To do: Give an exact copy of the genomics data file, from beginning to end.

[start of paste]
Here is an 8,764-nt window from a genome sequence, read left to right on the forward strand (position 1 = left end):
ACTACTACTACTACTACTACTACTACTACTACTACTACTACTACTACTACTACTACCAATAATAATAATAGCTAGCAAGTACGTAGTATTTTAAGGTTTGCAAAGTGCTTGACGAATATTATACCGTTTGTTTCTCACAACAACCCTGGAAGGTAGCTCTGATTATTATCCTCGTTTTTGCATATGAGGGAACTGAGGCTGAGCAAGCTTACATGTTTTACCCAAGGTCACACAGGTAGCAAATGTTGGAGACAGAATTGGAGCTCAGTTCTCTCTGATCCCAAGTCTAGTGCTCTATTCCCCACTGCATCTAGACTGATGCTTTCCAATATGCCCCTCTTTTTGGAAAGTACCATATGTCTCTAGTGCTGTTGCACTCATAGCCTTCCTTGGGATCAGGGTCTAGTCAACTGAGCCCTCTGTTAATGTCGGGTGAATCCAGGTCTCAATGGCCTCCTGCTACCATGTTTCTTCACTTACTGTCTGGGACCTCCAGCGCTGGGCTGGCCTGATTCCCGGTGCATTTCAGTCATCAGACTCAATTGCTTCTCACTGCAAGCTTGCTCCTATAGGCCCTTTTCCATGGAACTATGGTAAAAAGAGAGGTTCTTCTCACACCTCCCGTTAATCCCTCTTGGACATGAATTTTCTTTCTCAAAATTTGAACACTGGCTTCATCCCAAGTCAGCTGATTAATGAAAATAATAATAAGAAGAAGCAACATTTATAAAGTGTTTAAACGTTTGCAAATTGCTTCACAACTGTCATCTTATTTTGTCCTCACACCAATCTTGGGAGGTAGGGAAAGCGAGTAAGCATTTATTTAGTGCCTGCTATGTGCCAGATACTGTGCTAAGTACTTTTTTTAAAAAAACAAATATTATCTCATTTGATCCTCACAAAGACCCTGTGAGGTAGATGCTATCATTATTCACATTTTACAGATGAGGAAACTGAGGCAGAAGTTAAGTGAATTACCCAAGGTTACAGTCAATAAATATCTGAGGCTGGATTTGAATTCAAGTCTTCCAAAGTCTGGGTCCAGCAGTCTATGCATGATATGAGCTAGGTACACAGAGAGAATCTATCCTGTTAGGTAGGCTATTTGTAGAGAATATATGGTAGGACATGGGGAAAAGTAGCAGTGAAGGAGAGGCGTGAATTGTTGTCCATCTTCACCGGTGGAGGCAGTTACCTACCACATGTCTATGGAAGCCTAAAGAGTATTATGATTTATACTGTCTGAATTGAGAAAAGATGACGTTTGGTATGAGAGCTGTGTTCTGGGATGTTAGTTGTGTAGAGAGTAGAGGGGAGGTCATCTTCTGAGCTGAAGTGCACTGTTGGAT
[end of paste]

Here is an 8,764-nt window from a genome sequence, read left to right on the forward strand (position 1 = left end):
ACTACTACTACTACTACTACTACTACTACTACTACTACTACTACTACTACTACTACCAATAATAATAATAGCTAGCAAGTACGTAGTATTTTAAGGTTTGCAAAGTGCTTGACGAATATTATACCGTTTGTTTCTCACAACAACCCTGGAAGGTAGCTCTGATTATTATCCTCGTTTTTGCATATGAGGGAACTGAGGCTGAGCAAGCTTACATGTTTTACCCAAGGTCACACAGGTAGCAAATGTTGGAGACAGAATTGGAGCTCAGTTCTCTCTGATCCCAAGTCTAGTGCTCTATTCCCCACTGCATCTAGACTGATGCTTTCCAATATGCCCCTCTTTTTGGAAAGTACCATATGTCTCTAGTGCTGTTGCACTCATAGCCTTCCTTGGGATCAGGGTCTAGTCAACTGAGCCCTCTGTTAATGTCGGGTGAATCCAGGTCTCAATGGCCTCCTGCTACCATGTTTCTTCACTTACTGTCTGGGACCTCCAGCGCTGGGCTGGCCTGATTCCCGGTGCATTTCAGTCATCAGACTCAATTGCTTCTCACTGCAAGCTTGCTCCTATAGGCCCTTTTCCATGGAACTATGGTAAAAAGAGAGGTTCTTCTCACACCTCCCGTTAATCCCTCTTGGACATGAATTTTCTTTCTCAAAATTTGAACACTGGCTTCATCCCAAGTCAGCTGATTAATGAAAATAATAATAAGAAGAAGCAACATTTATAAAGTGTTTAAACGTTTGCAAATTGCTTCACAACTGTCATCTTATTTTGTCCTCACACCAATCTTGGGAGGTAGGGAAAGCGAGTAAGCATTTATTTAGTGCCTGCTATGTGCCAGATACTGTGCTAAGTACTTTTTTTAAAAAAACAAATATTATCTCATTTGATCCTCACAAAGACCCTGTGAGGTAGATGCTATCATTATTCACATTTTACAGATGAGGAAACTGAGGCAGAAGTTAAGTGAATTACCCAAGGTTACAGTCAATAAATATCTGAGGCTGGATTTGAATTCAAGTCTTCCAAAGTCTGGGTCCAGCAGTCTATGCATGATATGAGCTAGGTACACAGAGAGAATCTATCCTGTTAGGTAGGCTATTTGTAGAGAATATATGGTAGGACATGGGGAAAAGTAGCAGTGAAGGAGAGGCGTGAATTGTTGTCCATCTTCACCGGTGGAGGCAGTTACCTACCACATGTCTATGGAAGCCTAAAGAGTATTATGATTTATACTGTCTGAATTGAGAAAAGATGACGTTTGGTATGAGAGCTGTGTTCTGGGATGTTAGTTGTGTAGAGAGTAGAGGGGAGGTCATCTTCTGAGCTGAAGTGCACTGTTGGAT